I’m guessing this focuser hasn’t had much use, because if anything it’s still a little tight and shows no signs of wear. Precision is excellent and there is none of the slop I’ve seen with some FS-60C focusers. It also has masses of travel – 85mm - to accommodate most eyepieces and either 0.965” or 1.25” visual backs; so much travel that for DSLR imaging no extensions are required.
FC-50 focuser at full extension: enough travel for most eyepieces and cameras (note standard 0.965” visual back, prism diagonal and MC Ortho’ 7mm).
A Takahashi 1.25” visual back threads straight on in place of the 0.965” one (extension no longer required due to the longer light path through the larger diagonal).
The 68mm diameter tube needs a smaller clamshell than the 80mm FS-60C, but the ones for the FC-60 and recent FOA-60 fit too.
The clamshell has a ¼-20 thread on the bottom as usual, so it fits fine on a basic photo head which will take the short and light FC-50 with ease.
If you want an equatorial, Takahashi’s mini Sky Patrol mounts are ideal – the clam bolts straight on.
Alternatively, Takahashi made the rare alt-az table-top mount you see in the title photo. The table mount takes clamshells with the standard Takahashi mounting bolt spacing, so could be used with an FS-60, but it is labelled specifically for the FC-50 (oddly it’s called a ‘Theodolite’, but I have no reason to think it’s meant to be used for surveying).
The table mount has some kind of damping in altitude to prevent slop and it works well with the heavy cast legs to make it good and stable. Alternatively, you can use the adapter provided (knurled to match the focuser wheels) to mount the pillar and head on a photo tripod. For me, the table mount is great for early morning views of a waning Moon through my study window.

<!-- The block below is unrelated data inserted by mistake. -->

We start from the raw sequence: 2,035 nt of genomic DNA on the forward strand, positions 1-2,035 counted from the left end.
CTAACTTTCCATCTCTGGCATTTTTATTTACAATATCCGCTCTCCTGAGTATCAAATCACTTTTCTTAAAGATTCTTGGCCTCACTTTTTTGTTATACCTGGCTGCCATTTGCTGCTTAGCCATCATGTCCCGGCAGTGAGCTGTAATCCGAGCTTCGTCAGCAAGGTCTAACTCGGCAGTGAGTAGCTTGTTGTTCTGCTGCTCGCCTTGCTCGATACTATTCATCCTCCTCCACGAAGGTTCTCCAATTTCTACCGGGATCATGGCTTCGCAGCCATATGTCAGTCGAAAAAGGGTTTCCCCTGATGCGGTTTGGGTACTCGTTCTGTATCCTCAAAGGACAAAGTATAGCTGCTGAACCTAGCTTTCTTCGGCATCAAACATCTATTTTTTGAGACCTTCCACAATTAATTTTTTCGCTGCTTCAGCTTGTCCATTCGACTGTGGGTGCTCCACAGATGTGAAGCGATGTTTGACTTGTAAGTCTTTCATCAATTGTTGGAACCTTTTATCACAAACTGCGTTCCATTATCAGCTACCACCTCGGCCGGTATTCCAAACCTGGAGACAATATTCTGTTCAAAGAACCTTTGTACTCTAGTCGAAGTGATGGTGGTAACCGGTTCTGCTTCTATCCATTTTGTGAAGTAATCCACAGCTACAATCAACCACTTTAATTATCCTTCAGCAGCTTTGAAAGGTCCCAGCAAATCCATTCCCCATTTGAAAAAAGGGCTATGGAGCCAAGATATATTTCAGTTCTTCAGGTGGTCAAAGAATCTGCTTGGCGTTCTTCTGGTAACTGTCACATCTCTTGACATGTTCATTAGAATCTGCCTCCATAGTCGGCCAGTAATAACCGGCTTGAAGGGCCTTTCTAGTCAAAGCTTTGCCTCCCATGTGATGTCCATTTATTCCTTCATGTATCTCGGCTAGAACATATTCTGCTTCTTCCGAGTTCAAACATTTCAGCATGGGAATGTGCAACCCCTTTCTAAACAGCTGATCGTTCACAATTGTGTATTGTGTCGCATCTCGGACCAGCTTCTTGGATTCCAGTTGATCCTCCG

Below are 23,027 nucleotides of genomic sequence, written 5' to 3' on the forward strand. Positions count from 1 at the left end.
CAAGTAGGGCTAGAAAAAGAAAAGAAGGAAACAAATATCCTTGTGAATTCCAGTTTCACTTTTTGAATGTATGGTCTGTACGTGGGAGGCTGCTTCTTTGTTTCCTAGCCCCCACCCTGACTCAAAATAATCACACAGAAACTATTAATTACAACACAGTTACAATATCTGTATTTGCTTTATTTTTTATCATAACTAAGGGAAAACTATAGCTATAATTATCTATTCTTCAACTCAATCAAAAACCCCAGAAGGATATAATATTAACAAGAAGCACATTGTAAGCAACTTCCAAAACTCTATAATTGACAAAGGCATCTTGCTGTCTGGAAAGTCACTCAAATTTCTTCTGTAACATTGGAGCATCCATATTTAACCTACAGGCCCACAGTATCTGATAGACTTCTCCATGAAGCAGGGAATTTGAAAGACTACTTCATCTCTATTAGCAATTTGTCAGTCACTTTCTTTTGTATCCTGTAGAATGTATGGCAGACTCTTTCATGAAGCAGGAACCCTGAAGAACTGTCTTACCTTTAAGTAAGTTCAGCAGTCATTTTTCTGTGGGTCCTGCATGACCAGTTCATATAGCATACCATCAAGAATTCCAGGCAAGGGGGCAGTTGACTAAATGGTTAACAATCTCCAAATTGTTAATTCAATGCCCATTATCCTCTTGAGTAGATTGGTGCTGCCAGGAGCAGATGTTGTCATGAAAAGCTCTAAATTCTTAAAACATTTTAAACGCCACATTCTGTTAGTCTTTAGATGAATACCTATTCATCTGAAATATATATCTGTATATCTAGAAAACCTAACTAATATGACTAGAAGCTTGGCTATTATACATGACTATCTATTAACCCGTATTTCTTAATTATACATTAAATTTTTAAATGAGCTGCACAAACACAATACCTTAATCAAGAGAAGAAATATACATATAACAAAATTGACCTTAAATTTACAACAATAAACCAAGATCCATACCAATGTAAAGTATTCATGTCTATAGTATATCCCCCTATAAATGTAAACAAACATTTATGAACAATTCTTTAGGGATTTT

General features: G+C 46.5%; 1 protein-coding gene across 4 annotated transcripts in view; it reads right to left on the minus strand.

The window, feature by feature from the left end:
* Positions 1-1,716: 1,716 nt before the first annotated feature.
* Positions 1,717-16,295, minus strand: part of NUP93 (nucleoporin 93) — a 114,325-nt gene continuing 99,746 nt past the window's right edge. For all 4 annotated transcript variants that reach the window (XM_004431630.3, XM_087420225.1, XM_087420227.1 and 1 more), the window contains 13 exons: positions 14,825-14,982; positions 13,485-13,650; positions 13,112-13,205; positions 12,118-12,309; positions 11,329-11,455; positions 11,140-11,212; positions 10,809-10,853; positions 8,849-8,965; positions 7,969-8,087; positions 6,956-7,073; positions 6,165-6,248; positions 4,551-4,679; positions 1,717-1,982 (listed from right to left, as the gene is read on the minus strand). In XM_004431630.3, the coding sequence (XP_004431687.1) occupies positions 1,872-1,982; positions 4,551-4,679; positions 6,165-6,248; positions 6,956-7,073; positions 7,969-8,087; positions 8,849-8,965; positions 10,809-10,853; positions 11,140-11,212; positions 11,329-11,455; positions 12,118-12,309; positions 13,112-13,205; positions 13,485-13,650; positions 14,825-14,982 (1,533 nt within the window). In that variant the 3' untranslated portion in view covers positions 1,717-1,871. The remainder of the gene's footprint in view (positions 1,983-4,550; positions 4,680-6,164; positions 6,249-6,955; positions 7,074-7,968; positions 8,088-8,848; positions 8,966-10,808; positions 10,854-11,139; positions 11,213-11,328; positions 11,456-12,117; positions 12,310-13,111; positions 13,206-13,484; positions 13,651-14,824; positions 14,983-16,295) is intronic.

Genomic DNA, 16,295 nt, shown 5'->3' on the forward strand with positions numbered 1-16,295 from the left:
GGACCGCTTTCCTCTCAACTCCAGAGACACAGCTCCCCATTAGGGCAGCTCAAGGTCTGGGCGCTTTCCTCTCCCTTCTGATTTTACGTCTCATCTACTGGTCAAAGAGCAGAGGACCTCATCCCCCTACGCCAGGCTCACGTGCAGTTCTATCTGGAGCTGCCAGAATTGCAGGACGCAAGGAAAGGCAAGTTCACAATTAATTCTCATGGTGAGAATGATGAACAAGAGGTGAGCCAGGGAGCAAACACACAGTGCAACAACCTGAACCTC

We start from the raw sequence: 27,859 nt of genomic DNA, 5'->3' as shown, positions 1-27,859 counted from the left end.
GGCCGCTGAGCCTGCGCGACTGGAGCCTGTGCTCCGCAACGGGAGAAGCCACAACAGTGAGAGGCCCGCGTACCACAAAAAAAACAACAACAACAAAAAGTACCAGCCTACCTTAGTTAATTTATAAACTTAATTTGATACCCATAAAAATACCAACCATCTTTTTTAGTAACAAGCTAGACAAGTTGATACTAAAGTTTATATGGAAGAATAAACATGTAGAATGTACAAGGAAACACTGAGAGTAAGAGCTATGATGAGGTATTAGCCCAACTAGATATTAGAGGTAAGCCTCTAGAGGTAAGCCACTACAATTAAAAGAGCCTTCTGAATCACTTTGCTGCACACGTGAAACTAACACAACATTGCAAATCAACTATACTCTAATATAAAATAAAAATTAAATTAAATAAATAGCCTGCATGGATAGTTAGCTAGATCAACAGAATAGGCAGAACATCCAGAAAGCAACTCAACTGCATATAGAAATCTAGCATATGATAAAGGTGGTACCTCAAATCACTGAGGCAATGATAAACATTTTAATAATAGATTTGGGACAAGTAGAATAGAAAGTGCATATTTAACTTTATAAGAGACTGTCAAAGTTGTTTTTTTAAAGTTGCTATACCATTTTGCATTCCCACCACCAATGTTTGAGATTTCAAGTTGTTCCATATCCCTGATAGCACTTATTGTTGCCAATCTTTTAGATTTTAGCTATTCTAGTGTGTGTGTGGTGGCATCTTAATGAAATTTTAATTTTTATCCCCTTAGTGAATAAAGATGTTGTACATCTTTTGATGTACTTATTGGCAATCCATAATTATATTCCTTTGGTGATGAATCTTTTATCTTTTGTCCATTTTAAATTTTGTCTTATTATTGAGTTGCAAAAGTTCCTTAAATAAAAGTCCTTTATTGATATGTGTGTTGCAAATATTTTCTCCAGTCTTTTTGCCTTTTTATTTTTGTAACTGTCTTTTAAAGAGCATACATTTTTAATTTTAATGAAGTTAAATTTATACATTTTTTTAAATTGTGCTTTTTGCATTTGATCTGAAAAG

FC-50 on a PM-SP mount (note three different Takahashi enamel colours in this setup!)
The FC-50 came with a 0.965” visual back and a matching 0.965” prism diagonal and a couple of nice MC (multi coated) Takahashi Orthoscopic eyepieces, 18mm and 7mm. Mine also came with a finder and a matching table mount. I believe all these were standard, depending on the package you bought.
Takahashi’s MC Ortho’s are some of the finer ortho’s out there, but fortunately don’t cost Zeiss Abbe money. The standard 18mm MC Ortho’ works particularly well, as does the 25mm. The shorter focal lengths are good too and don’t suffer the extremely tight eye relief of Plossls. However, there is a slight problem. With a focal length of 400mm, the FC-50 gives just 80x with the shortest of the standard MC Ortho’s – the 5mm. To get higher mags (and the FC-50 performs well at 100x plus) you would need the rare and expensive Hi-Ortho variants which come in at 4mm and 2.8mm.
For a wider choice of standard 1.25” eyepieces, giving wider fields or higher powers, you can simply swap the visual back for one from an FS-60C. There are then various Tele Vue (among other) eyepiece options below 5mm for higher powers.
The FC-50 came with the classic Takahashi 5X25 finder. Like the larger and more common 6x30 unit, it’s one of the very best with a sharp view, loads of eye relief and a wide field. Note that though a bracket to fit the 5x25 finder to an FS-60C is available, it won’t fit the FC-50: the foot is too wide. Note too that modern Tak’ finder brackets are held on with Allen bolts; the FC-50 used domed Phillips screws with a smaller thread. Earlier FC-50s had no finder shoe mount on the focuser – the finder mounted on a separate tube ring (see the period adverts at the top) with a special finder mount.